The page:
Permission for UK Real Estate Investment Trusts (REITs) to launch in January 2007 was one of a series of changes to the property investment scene brought about by the UK Treasury in the last few years. It follows the change in unit trust rules in March 2004 that allowed unit trust funds to be 100% invested directly into property. In December 2005 these funds were opened up as an option for ISA purchasers.
Investors have had to wait over three years since Gordon Brown first announced that REITs were being considered in order to give savers another way of investing in commercial property. Last year the Chancellor made a last minute decision to exclude direct investment in property from the new self-invested pension plans (SIPPs) with the exception of halls of residence and property syndicates above a certain size.
When looking at alternatives to direct investment in property the field is now looking fairly full and it’s helpful to distinguish between the different species and sub-species and their different strengths and weaknesses.
Property Investment Companies
First in the list are property investment companies. Share price services such as Thomson Datastream show that there about 50 property companies listed on the LSE main market’s property sector with a further 90 quoted on the AIM market. Some of the leading UK property companies (10 of them by mid-February) had metamorphosed into REITs but, confusingly, they still appear with as property companies of the share price pages in the newspapers.
Unit Trusts – Onshore Investment Funds
Secondly, there are the onshore investment funds (unit trusts) mentioned above that specialise in property; for example, Norwich Union Property. Norwich Union Property was established in 1991 and invests in property directly as well as having a (relatively small) proportion of its investments in property companies. Funds investing heavily in property shares will tend to be less risky but at the same time slightly less profitable.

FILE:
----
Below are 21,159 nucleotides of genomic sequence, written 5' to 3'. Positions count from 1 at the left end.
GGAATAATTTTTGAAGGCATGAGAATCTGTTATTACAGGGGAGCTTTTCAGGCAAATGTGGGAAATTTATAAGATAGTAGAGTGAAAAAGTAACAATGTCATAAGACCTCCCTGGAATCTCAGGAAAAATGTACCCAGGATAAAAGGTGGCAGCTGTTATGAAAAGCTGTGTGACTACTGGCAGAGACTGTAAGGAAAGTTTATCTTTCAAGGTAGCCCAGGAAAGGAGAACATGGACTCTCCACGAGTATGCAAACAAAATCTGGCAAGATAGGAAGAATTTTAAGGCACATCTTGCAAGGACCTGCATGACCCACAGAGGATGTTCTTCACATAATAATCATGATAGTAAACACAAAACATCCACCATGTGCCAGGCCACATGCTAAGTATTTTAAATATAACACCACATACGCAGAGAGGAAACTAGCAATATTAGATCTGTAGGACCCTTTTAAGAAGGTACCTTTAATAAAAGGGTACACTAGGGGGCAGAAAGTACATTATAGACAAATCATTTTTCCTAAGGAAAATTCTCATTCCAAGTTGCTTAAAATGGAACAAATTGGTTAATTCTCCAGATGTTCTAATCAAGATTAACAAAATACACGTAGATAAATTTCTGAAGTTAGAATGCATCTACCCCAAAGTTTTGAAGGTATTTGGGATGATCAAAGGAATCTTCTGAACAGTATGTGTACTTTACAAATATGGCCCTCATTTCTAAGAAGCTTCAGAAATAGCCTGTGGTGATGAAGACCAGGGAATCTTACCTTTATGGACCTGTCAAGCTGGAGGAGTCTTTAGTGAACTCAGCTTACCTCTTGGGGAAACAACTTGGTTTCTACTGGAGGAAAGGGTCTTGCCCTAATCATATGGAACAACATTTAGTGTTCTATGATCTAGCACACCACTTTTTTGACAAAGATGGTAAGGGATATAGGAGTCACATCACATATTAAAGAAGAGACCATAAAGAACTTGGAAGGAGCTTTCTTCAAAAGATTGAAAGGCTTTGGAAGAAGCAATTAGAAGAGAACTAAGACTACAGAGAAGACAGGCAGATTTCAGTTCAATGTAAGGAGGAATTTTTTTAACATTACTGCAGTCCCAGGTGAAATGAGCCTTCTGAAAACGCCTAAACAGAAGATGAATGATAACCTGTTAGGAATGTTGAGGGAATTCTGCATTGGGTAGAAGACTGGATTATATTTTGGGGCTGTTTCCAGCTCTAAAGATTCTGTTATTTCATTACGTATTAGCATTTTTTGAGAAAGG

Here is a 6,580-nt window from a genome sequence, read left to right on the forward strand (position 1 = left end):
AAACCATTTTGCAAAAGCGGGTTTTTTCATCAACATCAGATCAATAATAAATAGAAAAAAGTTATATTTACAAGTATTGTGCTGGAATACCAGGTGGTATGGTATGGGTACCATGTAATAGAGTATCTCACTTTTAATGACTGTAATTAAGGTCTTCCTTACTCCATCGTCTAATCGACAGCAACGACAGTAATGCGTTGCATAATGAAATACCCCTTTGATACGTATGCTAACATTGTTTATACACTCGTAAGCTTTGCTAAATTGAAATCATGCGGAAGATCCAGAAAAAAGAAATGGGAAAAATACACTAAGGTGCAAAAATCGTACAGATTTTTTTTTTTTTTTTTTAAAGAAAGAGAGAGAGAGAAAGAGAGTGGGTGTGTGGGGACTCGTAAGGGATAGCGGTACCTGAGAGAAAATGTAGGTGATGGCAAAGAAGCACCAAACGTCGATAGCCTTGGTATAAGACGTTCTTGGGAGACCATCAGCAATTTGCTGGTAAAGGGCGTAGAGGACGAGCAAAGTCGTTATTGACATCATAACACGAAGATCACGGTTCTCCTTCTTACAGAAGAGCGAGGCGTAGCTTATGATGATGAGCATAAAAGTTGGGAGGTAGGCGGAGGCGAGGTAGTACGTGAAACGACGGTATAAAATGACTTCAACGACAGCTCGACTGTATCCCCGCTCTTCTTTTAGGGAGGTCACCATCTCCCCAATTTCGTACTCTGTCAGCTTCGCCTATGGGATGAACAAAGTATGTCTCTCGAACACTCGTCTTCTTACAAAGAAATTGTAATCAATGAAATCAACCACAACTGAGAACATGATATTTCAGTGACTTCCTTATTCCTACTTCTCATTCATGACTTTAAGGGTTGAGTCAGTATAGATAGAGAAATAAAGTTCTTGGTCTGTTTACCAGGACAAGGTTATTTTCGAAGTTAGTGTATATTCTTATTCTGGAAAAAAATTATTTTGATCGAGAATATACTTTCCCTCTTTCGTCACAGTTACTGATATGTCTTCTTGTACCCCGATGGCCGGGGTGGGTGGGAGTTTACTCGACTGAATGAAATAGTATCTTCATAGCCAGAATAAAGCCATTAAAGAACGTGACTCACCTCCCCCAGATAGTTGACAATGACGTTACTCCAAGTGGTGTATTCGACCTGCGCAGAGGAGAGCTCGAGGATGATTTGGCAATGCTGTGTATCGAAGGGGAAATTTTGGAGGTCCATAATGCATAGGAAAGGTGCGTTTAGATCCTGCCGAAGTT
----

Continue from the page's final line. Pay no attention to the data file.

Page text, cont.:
One consideration for investors in property unit trusts is that the fund will be paying tax on its rental income and will be deducting dividend tax at source. Last autumn Norwich Union also launched an overseas property fund with a brief to invest in 50 to 75 investment trusts covering Australia, North America and Continental Europe. The Investment Management Association (IMA) includes property investment funds in its “specialist” sector.
Property Investment Trusts
The third type of investment vehicles are the property investment trusts such as TR Property and the more commons offshore investment trust. The latter tend to be based in the Channel Islands or the Isle of Man but it’s important to remember that, though they enjoy offshore tax advantages, the actual investments they are making are generally in the UK.
When considering investing in an investment trust as opposed to an investment fund it is important to remember that, firstly, the share price may vary from upwards or downwards from the value of the trusts property investments and, secondly, that trusts are allowed to borrow; a highly geared trust has the potential to exaggerate profits or losses depending on the trust’s managers skill in reading the property market.